Finding the perfect card

Sunday, October 31, 2004 | 12:00 a.m. CDT; updated 12:44 p.m. CDT, Sunday, July 20, 2008

Greeting cards might give us that warm and fuzzy feeling, but the greeting card industry is a fiercely competitive industry that generates nearly $7.5 billion annually.

In the United States, about 3,000 greeting card publishers vie for a share of the market, or what’s left of it. Two companies, Hallmark and American Greetings, generate more than 80 percent of card sales each year.

In recent years, the greeting card business has experienced a downward trend in sales and growth.

Deep-discount retailers such as Wal-Mart and Target have forced card companies to slash prices. New competitors, including small, family run businesses, continue to flood the market. Although consumers bought nearly 7 billion cards last year, the popularity of free, electronic Internet cards have further eroded sales.

Moreover, personal computers and user-friendly publishing software have made it easy for consumers to create a cards. Homemade greeting cards have also become popular. Several books are available to help you get started, including “Creative Greeting Cards” by Sandi Genovese, “Making Greeting Cards with Creative Materials” by Mary Jo McGraw and The Complete Guide to Greeting Card Design and Illustration by Eva Szela.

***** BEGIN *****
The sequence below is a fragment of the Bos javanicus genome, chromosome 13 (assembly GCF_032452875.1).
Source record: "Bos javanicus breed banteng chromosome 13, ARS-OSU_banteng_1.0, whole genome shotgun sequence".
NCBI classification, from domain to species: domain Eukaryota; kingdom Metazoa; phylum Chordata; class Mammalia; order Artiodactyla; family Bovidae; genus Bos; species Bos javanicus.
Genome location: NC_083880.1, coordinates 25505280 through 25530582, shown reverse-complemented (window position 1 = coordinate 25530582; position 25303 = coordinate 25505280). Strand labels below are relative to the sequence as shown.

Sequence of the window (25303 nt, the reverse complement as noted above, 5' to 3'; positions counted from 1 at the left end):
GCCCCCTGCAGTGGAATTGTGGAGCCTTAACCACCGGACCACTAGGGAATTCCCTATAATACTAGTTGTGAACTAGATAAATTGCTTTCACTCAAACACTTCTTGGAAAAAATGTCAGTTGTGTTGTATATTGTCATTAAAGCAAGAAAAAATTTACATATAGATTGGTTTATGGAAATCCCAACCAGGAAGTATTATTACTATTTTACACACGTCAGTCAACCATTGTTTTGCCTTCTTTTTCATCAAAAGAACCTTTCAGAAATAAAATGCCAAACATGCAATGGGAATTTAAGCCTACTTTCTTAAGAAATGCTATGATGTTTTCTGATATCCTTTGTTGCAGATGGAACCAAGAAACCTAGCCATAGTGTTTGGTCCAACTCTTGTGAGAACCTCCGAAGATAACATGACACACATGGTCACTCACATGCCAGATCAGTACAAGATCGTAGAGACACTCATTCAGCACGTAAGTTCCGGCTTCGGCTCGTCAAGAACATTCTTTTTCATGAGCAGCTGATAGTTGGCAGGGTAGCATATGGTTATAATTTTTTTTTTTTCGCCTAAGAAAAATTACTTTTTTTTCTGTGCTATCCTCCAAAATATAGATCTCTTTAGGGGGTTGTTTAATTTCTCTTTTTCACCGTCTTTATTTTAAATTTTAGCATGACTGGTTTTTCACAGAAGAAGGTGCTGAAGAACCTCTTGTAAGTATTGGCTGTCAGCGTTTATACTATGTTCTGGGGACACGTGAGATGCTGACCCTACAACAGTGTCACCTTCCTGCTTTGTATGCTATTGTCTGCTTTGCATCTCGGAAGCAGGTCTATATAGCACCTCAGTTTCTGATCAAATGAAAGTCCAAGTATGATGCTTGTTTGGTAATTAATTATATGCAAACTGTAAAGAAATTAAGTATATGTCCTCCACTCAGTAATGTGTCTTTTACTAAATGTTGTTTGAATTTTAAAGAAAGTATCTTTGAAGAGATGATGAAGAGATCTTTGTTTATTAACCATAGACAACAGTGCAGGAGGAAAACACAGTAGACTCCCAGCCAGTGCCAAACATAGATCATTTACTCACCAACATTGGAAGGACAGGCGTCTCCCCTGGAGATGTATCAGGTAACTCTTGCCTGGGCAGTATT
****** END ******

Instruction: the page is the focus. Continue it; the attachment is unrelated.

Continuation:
The good news is the number of U.S. households that buy greeting cards has increased by more than 6 percent to 90 percent since 1993. That might be because despite technological advances such as e-mail and cell phones, the majority of Americans prefer sending greeting cards and handwritten letters to make people feel special.

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